Monday, April 5, 2010

Ordinal numbers

Ever want TeX to write an ordinal number correctly? There are a number of fairly complicated solutions on the web so I decided to write one that was easy to read and follow.
                \divide\count0 by100
                \multiply\count0 by100
                \advance\count@ by-\count0
                \divide\count0 by10
                \multiply\count0 by10
                \advance\count@ by-\count0
        \ifcase\count@ th%
                \or st%
                \or nd%
                \or rd%
                \else th%
Note that this requires @ to be a letter, so \makeatletter or \catcode`@11. The first \ifnum block mods out by 100 since that plays no role in determining the ordinal suffix. The next block mods out by 10 if \count@ is at least 20. This is because 10th through 19th use th but 20th through 99th only examine the ones digit. Lastly, if the one's digit is 0, 4, 5, 6, 7, 8, or 9, (or the tens digit is 1) use th, otherwise use st, nd, or rd as appropriate. Using old-style superscripts requires a trivial modification.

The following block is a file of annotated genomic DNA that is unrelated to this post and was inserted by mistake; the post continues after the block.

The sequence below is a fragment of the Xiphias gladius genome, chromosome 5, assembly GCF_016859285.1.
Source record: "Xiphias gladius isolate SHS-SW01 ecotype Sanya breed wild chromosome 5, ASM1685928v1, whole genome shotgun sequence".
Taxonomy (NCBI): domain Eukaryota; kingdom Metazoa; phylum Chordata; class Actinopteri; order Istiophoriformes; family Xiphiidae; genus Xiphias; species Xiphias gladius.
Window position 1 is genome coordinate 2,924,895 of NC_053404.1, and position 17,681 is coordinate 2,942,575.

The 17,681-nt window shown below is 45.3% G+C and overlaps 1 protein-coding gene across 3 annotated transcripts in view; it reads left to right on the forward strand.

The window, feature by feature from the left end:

Default units

In the previous post, I mentioned that when changing font sizes, there is a neat hack that allows the font size macros to have default units. That is the subject of today's brief post. The setup is you want to devise a macro that sets a dimension register to a particular value. For example,
Now if you know that most of the time the units used are in points—as is the case with the font size macros—you can add the units in the \set macro,
\newcommand*\set[1]{\foo#1 pt\relax}
This works unless you want to sometimes specify your own units. At this point, we can use the \afterassignment primitive and a macro with a delimited argument to scoop up the default units. This is exactly what the \@defaultunits macro does.
We can change our \set macro to be
\newcommand*\set[1]{\@defaultunits\foo#1 pt\relax\@nnil}
Let's take a look to see what this does in two cases.
In the first case, \set expands which causes \@defaultunits to expand and the \afterassignment is set to \remove@to@nnil. Next, \foo 10 pt\relax causes the dimension register specified by \foo to be set to 10pt and now \remove@to@nnil expands which gobbles up the \@nnil and \set is finished.

In the second case, \@defaultunits expands and \afterassignment is set as before. This time, \foo 10ex causes the dimension register to be set to 10ex and \remove@to@nnil expands which gobbles the pt\relax\@nnil and \set is finished. The \relax is more crucial if the register being set is a skip register rather than a dimension register since the pt by itself is not sufficient for the assignment but the \relax causes TeX to stop looking for more skip specification tokens. Less brief than I intended.